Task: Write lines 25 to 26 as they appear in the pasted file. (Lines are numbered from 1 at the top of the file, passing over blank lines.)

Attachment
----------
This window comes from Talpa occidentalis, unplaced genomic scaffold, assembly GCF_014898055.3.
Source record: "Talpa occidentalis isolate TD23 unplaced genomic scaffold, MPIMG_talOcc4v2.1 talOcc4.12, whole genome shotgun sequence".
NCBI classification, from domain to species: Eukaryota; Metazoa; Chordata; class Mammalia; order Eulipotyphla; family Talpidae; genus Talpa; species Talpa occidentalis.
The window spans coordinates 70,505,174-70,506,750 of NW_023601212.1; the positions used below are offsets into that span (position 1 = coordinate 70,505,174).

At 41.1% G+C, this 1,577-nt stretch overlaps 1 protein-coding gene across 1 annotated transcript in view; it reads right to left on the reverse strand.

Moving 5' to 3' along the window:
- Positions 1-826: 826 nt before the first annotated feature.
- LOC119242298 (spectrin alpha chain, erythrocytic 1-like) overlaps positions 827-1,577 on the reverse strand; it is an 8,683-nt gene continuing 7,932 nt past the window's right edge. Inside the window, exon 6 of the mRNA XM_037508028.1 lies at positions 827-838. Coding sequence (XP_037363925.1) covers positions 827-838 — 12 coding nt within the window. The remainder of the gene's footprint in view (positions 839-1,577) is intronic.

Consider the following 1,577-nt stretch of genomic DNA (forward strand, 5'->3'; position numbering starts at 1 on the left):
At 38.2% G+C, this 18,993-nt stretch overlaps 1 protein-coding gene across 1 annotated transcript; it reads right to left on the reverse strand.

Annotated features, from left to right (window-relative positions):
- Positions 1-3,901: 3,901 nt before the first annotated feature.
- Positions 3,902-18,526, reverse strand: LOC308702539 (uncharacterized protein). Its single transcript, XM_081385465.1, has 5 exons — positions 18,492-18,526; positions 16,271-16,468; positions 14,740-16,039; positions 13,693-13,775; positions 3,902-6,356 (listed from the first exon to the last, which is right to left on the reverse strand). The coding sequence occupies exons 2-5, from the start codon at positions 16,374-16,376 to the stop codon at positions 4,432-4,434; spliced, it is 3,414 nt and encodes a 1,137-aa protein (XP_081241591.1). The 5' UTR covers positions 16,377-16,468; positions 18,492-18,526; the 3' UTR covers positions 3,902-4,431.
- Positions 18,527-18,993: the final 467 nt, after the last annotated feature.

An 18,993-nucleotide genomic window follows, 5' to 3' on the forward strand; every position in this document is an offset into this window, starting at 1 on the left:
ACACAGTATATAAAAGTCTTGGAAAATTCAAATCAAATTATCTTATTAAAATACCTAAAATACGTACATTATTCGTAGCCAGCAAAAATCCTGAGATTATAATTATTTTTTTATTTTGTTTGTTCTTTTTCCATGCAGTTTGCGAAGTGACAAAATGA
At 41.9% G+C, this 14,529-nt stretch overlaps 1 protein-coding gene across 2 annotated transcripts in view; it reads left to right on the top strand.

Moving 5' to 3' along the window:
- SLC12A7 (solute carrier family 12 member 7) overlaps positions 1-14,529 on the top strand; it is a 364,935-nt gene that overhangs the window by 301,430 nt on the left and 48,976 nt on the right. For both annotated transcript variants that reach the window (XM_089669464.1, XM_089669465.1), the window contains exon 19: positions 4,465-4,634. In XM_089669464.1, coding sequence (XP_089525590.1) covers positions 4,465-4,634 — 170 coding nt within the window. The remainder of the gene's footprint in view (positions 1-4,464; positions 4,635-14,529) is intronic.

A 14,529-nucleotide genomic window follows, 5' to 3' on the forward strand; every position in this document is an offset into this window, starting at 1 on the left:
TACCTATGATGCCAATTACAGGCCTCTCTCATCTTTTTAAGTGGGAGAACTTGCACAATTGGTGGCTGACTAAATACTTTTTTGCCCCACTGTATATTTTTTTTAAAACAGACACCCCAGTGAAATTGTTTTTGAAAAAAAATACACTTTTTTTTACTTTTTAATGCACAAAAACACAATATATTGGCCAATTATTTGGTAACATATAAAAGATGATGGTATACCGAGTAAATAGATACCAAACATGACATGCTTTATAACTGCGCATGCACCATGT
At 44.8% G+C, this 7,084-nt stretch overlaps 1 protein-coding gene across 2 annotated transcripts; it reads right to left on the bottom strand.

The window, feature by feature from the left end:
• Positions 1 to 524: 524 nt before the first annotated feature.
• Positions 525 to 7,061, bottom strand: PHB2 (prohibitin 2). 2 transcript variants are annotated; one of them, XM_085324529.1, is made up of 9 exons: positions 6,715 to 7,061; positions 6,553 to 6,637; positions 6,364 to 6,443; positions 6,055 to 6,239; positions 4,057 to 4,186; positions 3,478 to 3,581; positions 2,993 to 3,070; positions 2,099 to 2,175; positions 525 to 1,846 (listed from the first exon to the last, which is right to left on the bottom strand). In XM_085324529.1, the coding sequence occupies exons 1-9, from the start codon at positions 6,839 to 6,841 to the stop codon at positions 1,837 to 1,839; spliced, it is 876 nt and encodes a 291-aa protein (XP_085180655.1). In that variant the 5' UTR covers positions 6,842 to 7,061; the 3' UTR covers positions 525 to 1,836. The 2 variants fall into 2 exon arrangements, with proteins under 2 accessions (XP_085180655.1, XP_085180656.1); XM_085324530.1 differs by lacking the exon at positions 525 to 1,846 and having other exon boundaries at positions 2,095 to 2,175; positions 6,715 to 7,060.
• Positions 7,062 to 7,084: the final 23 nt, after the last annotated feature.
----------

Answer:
• Positions 525 to 7,061, bottom strand: PHB2 (prohibitin 2). 2 transcript variants are annotated; one of them, XM_085324529.1, is made up of 9 exons: positions 6,715 to 7,061; positions 6,553 to 6,637; positions 6,364 to 6,443; positions 6,055 to 6,239; positions 4,057 to 4,186; positions 3,478 to 3,581; positions 2,993 to 3,070; positions 2,099 to 2,175; positions 525 to 1,846 (listed from the first exon to the last, which is right to left on the bottom strand). In XM_085324529.1, the coding sequence occupies exons 1-9, from the start codon at positions 6,839 to 6,841 to the stop codon at positions 1,837 to 1,839; spliced, it is 876 nt and encodes a 291-aa protein (XP_085180655.1). In that variant the 5' UTR covers positions 6,842 to 7,061; the 3' UTR covers positions 525 to 1,836. The 2 variants fall into 2 exon arrangements, with proteins under 2 accessions (XP_085180655.1, XP_085180656.1); XM_085324530.1 differs by lacking the exon at positions 525 to 1,846 and having other exon boundaries at positions 2,095 to 2,175; positions 6,715 to 7,060.
• Positions 7,062 to 7,084: the final 23 nt, after the last annotated feature.